Folks who have called, emailed, posted messages and sent texts this weekend have been from churches large and small across the Virginia Conference. They are folks with very traditional and very progressive understandings of marriage and ordination – and everywhere in between. They are not churched and of every church. Expressions of love and care have come from people that I have loved and valued from very early in my life until today, people who represent every part of the spectrum of understandings of our relationship with God and of how we are called to be Christ in the world today.
Some of those who have sent expressions of concern this weekend have traveled with me since second grade when our schools in Henry County were integrated. That ‘s when my friend Ronnie was the first to walk me home from school – the original inspiration for the title, “Walking Martha Home.” That day we were black and white 7-year olds, each living on the edges of the color dividing line of our little village, walking together with no recognition of why people were looking at us strangely. That journey took many turns over the years, including 3 friends who died from complications of HIV/AIDS. Among those who have reached out this weekend are friends who have strong feelings about the cause of those illnesses and friends who have dedicated their lives to ministries of compassion in AIDS clinics.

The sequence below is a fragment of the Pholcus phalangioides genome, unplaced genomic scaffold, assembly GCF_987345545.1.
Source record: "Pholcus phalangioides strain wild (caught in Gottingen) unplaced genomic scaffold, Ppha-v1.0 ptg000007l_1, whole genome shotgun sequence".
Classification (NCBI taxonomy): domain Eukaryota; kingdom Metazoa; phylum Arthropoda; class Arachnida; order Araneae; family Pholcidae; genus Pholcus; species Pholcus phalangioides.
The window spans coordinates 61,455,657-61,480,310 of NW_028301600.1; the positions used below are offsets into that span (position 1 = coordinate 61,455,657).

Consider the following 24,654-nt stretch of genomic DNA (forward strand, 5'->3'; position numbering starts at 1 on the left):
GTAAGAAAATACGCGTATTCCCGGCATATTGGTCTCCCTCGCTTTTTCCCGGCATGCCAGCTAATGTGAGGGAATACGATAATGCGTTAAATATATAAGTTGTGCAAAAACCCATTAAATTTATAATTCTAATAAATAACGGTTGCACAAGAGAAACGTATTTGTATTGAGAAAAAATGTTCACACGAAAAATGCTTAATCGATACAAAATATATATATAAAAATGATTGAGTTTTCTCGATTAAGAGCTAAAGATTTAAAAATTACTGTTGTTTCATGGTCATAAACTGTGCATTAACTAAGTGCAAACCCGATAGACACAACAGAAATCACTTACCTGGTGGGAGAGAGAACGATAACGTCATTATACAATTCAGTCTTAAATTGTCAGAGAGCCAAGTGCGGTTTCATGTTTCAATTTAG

Among those who have reached out are women whose journeys took them through ordination and into pastoral church leadership at the same time I was being told there would be no support for me to enter that process. And there was love shown from churches where sadly I know a female would still find great challenge toward acceptance.